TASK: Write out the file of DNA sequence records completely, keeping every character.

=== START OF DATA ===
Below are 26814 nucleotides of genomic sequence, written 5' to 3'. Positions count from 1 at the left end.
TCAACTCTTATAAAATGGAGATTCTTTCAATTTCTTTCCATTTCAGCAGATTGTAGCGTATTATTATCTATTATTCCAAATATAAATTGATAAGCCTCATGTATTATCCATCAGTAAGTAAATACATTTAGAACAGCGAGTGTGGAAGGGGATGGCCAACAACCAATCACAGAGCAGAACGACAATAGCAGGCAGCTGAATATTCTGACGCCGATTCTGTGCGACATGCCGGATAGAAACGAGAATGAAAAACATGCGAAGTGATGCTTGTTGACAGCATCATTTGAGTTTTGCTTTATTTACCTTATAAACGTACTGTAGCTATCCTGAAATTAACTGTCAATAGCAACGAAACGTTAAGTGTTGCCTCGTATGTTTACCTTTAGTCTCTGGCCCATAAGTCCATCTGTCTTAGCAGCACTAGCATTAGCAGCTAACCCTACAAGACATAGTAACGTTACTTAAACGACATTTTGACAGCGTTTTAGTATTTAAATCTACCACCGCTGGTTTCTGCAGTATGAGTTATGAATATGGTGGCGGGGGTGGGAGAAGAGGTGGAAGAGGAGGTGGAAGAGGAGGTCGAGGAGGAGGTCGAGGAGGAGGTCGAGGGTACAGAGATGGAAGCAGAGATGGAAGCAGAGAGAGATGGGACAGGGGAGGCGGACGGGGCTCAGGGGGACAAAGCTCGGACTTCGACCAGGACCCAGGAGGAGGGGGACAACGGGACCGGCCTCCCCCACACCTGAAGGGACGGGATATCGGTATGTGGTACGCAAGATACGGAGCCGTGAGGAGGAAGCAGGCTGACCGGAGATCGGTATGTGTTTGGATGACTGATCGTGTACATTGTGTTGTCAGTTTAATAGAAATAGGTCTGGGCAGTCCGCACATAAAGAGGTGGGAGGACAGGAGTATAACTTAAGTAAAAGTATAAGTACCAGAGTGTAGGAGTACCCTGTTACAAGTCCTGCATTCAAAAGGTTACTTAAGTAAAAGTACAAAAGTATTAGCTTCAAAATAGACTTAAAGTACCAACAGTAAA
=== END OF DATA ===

Below are 26814 nucleotides of genomic sequence, written 5' to 3'. Positions count from 1 at the left end.
TCAACTCTTATAAAATGGAGATTCTTTCAATTTCTTTCCATTTCAGCAGATTGTAGCGTATTATTATCTATTATTCCAAATATAAATTGATAAGCCTCATGTATTATCCATCAGTAAGTAAATACATTTAGAACAGCGAGTGTGGAAGGGGATGGCCAACAACCAATCACAGAGCAGAACGACAATAGCAGGCAGCTGAATATTCTGACGCCGATTCTGTGCGACATGCCGGATAGAAACGAGAATGAAAAACATGCGAAGTGATGCTTGTTGACAGCATCATTTGAGTTTTGCTTTATTTACCTTATAAACGTACTGTAGCTATCCTGAAATTAACTGTCAATAGCAACGAAACGTTAAGTGTTGCCTCGTATGTTTACCTTTAGTCTCTGGCCCATAAGTCCATCTGTCTTAGCAGCACTAGCATTAGCAGCTAACCCTACAAGACATAGTAACGTTACTTAAACGACATTTTGACAGCGTTTTAGTATTTAAATCTACCACCGCTGGTTTCTGCAGTATGAGTTATGAATATGGTGGCGGGGGTGGGAGAAGAGGTGGAAGAGGAGGTGGAAGAGGAGGTCGAGGAGGAGGTCGAGGAGGAGGTCGAGGGTACAGAGATGGAAGCAGAGATGGAAGCAGAGAGAGATGGGACAGGGGAGGCGGACGGGGCTCAGGGGGACAAAGCTCGGACTTCGACCAGGACCCAGGAGGAGGGGGACAACGGGACCGGCCTCCCCCACACCTGAAGGGACGGGATATCGGTATGTGGTACGCAAGATACGGAGCCGTGAGGAGGAAGCAGGCTGACCGGAGATCGGTATGTGTTTGGATGACTGATCGTGTACATTGTGTTGTCAGTTTAATAGAAATAGGTCTGGGCAGTCCGCACATAAAGAGGTGGGAGGACAGGAGTATAACTTAAGTAAAAGTATAAGTACCAGAGTGTAGGAGTACCCTGTTACAAGTCCTGCATTCAAAAGGTTACTTAAGTAAAAGTACAAAAGTATTAGCTTCAAAATAGACTTAAAGTACCAACAGTAAA